An important note with regards to your income and assets. The income and taxes are reported based on the taxes filed for 2022 for FAFSA filed on October 1, 2023. If there is a significant change in your income, you should contact the schools and explain the change. Assets are reported as of the day of FAFSA submission. This reporting difference is an important item to realize and is confusing.
Entering Your College List when completing the FAFSA
The FAFSA allows you to input ten colleges at a time. If you have more than ten colleges, you will need to go back and enter the remaining colleges. You will need to wait until the initial FAFSA submission has been processed. FAFSA Processing will generally take 1 – 3 days, depending on the time of year.
Once the original FAFSA is processed, then the student can enter the remaining colleges.
It is recommended that you have a campus location since some colleges have multiple locations. You want to make sure it goes to the correct college. On the other hand, some colleges have centralized the financial aid process, and only one campus will be listed, and your college application needs to indicate the campus.
DRT links FAFSA to IRS
As we stated earlier, the income records for the FAFSA are based on the tax year prior to the academic year. For the 2023-2024 FAFSA submission, their 2021 tax information is used.
The colleges verify the FAFSA information through a process called Data Retrieval Tool or DRT. This FAFSA interface is with the IRS. The IRS Data Retrieval Tool (DRT) is available to students and parents who have submitted their income tax with the IRS. This tool transfers the tax return information directly onto the FAFSA form. To import this information, the tax information needs to match the input exactly. The most common issues are middle initials and abbreviations such as St. for Street.
DRT availability is also vital for people who have filed extensions. The DRT system will not be available for approximately 14 days after the taxes have been filed electronically. If the taxes were a paper submission, it will be much longer. Some of the more complicated tax returns cannot be imported. If you have filed an amended return or are on a payment plan, the DRT system is not available to you.
To access the DRT, a family will need to enter the FAFSA system and go to the tax section of the FAFSA. At that point, the family can access the IRS and transfer the data.
An important note regarding DRT. It is now a blind submission for personal identity security. For the first-time FAFSA filers, you may want to manually input the numbers and submit your FAFSA. The manual FAFSA submission will generate your Student Aid Report or SAR. On the SAR is your Expected Family Contribution or EFC. For some people, the EFC can be surprisingly high. By submitting it manually first, you can check your EFC by reviewing the numbers. If you use the DRT system initially, this option is not available.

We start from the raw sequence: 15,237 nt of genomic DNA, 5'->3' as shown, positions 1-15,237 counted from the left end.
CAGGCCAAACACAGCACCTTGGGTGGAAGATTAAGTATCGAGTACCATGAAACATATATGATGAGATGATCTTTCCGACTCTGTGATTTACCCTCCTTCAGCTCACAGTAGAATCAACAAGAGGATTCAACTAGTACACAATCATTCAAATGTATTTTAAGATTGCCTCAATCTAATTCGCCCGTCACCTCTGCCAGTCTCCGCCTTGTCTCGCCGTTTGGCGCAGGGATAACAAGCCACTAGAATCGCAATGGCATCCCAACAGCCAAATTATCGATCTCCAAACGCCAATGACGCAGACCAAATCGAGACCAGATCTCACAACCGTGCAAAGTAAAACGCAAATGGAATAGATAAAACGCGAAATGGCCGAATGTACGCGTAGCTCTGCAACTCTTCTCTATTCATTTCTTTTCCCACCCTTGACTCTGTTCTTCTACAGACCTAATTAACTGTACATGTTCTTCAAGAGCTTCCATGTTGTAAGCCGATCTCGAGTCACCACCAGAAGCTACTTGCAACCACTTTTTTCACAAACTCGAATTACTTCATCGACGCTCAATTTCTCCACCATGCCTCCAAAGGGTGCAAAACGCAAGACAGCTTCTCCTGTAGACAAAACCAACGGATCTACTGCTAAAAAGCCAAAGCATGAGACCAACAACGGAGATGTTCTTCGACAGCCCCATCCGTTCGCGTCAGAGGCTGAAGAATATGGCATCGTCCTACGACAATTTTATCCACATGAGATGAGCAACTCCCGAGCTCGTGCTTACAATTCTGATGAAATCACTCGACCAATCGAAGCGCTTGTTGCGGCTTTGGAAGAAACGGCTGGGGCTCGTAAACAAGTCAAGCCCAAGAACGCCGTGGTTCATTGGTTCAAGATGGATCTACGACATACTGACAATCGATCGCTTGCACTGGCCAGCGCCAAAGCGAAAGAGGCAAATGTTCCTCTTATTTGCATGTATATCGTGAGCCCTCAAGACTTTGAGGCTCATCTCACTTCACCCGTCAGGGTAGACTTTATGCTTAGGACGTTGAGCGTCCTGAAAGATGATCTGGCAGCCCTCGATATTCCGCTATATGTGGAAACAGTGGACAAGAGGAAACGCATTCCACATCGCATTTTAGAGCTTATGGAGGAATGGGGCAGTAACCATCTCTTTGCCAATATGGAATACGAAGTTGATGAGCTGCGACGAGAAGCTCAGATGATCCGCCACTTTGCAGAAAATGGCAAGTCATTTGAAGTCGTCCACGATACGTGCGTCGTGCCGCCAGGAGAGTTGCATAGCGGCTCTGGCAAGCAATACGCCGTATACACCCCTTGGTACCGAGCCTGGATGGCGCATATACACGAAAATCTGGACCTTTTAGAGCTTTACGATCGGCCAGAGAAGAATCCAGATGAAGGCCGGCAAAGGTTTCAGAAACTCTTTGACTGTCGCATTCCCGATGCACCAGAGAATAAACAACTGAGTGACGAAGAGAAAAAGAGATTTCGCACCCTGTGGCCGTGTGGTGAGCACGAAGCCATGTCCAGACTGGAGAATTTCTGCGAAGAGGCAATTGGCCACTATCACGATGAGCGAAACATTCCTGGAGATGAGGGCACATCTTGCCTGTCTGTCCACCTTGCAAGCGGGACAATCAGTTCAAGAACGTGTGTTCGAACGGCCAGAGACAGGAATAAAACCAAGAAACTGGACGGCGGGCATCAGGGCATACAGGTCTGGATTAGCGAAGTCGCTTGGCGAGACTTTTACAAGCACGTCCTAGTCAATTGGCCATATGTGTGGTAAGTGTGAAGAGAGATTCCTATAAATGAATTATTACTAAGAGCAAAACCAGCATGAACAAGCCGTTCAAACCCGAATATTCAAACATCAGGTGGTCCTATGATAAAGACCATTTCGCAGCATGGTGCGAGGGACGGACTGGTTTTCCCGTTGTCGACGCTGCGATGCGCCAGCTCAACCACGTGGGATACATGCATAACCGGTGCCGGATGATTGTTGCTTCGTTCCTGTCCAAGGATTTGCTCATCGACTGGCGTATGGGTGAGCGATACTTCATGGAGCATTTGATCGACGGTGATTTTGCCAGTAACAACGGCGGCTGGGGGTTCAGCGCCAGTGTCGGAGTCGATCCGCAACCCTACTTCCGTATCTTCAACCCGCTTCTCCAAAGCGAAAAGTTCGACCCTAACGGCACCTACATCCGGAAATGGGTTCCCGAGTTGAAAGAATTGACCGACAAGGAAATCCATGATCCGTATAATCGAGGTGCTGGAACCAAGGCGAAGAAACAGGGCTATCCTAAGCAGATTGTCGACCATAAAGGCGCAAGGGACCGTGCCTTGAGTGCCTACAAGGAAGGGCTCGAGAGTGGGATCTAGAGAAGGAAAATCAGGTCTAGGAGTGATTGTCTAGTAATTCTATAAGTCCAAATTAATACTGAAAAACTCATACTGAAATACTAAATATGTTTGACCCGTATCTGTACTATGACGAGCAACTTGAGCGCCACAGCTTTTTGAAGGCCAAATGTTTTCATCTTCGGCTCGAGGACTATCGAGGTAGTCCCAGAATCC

You will need to go back and submit your FAFSA with the DRT, but at least you can formally estimate your EFC number. The DRT program also provides the colleges with verification that the numbers submitted reflect your submitted IRS information. The colleges need the DRT flag to be set for audit reviews.
Signing the FAFSA
The FSA ID is needed to sign the FAFSA. It is your electronic signature. For the dependent student, both the student and one parent will need to sign the FAFSA. The independent student will only need their FSA ID to sign. You need to realize this is a legal document and should reflect the information correctly at the time of signature.
Divorce and Separated Parents
As you can see, the FAFSA process is highly dependent on the IRS system. If the parents of the filing student are divorced or separated, then the parent who is submitting the FAFSA should be the person who claims the child on their taxes. Many divorced and separated families overlook or do not properly plan for the Data Retrieval Tool process.
On another note, parents who are divorced or separated need to have separate mailing addresses for this to work. Living in the same location will be considered a household, and both incomes will be included. If the submitting parent has remarried, then the new household will be used, and biology is overridden.
These rules may be changed starting for school year 2024-25 under FAFSA Simplification.
The FAFSA process needs to be completed each year if you want to qualify for federal financial aid or Direct Student Loans. With each submission, a Student Aid Report or SAR will be generated, confirming the changes. As stated above, I feel every family should complete the FAFSA.
As a help in the financial aid process, PayForED has the student loan solution, College Cost Analyzer. This easy-to-use student loan software can help families generate their EFC calculation, calculates a four-year estimate of college expenses, and helps families understand their debt structure. A family student loan debt structure is becoming more important. It determines the borrower’s repayment and forgiveness options.